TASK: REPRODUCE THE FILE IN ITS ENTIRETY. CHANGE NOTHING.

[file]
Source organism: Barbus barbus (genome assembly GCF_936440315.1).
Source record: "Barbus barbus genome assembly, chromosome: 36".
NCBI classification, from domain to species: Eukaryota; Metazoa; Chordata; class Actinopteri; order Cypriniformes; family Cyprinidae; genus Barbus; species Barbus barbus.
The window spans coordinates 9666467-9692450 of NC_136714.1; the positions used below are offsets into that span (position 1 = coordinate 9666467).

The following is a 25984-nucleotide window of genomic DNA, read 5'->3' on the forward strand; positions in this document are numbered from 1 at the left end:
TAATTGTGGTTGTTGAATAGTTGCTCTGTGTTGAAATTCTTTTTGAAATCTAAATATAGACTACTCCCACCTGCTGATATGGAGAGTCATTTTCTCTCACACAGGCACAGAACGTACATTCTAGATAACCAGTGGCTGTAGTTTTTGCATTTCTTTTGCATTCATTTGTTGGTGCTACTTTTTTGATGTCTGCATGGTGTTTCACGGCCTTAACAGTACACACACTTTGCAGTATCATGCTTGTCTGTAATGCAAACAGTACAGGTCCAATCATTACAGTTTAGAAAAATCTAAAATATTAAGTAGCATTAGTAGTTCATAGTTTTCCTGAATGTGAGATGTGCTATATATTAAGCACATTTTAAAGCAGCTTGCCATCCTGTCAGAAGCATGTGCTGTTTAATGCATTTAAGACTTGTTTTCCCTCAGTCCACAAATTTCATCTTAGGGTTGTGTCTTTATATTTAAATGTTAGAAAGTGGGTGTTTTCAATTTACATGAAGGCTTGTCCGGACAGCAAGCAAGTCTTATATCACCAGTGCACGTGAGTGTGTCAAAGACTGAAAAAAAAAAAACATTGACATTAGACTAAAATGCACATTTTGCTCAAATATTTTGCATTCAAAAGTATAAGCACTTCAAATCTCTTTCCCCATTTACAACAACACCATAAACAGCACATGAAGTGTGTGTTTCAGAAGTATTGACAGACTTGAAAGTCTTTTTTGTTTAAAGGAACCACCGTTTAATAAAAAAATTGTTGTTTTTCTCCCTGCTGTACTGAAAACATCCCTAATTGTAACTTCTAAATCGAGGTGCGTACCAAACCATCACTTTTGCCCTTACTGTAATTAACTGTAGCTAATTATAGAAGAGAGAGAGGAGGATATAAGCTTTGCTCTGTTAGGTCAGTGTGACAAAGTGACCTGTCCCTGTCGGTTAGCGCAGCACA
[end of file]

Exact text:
Source organism: Barbus barbus (genome assembly GCF_936440315.1).
Source record: "Barbus barbus genome assembly, chromosome: 36".
NCBI classification, from domain to species: Eukaryota; Metazoa; Chordata; class Actinopteri; order Cypriniformes; family Cyprinidae; genus Barbus; species Barbus barbus.
The window spans coordinates 9666467-9692450 of NC_136714.1; the positions used below are offsets into that span (position 1 = coordinate 9666467).

The following is a 25984-nucleotide window of genomic DNA, read 5'->3' on the forward strand; positions in this document are numbered from 1 at the left end:
TAATTGTGGTTGTTGAATAGTTGCTCTGTGTTGAAATTCTTTTTGAAATCTAAATATAGACTACTCCCACCTGCTGATATGGAGAGTCATTTTCTCTCACACAGGCACAGAACGTACATTCTAGATAACCAGTGGCTGTAGTTTTTGCATTTCTTTTGCATTCATTTGTTGGTGCTACTTTTTTGATGTCTGCATGGTGTTTCACGGCCTTAACAGTACACACACTTTGCAGTATCATGCTTGTCTGTAATGCAAACAGTACAGGTCCAATCATTACAGTTTAGAAAAATCTAAAATATTAAGTAGCATTAGTAGTTCATAGTTTTCCTGAATGTGAGATGTGCTATATATTAAGCACATTTTAAAGCAGCTTGCCATCCTGTCAGAAGCATGTGCTGTTTAATGCATTTAAGACTTGTTTTCCCTCAGTCCACAAATTTCATCTTAGGGTTGTGTCTTTATATTTAAATGTTAGAAAGTGGGTGTTTTCAATTTACATGAAGGCTTGTCCGGACAGCAAGCAAGTCTTATATCACCAGTGCACGTGAGTGTGTCAAAGACTGAAAAAAAAAAAACATTGACATTAGACTAAAATGCACATTTTGCTCAAATATTTTGCATTCAAAAGTATAAGCACTTCAAATCTCTTTCCCCATTTACAACAACACCATAAACAGCACATGAAGTGTGTGTTTCAGAAGTATTGACAGACTTGAAAGTCTTTTTTGTTTAAAGGAACCACCGTTTAATAAAAAAATTGTTGTTTTTCTCCCTGCTGTACTGAAAACATCCCTAATTGTAACTTCTAAATCGAGGTGCGTACCAAACCATCACTTTTGCCCTTACTGTAATTAACTGTAGCTAATTATAGAAGAGAGAGAGGAGGATATAAGCTTTGCTCTGTTAGGTCAGTGTGACAAAGTGACCTGTCCCTGTCGGTTAGCGCAGCACA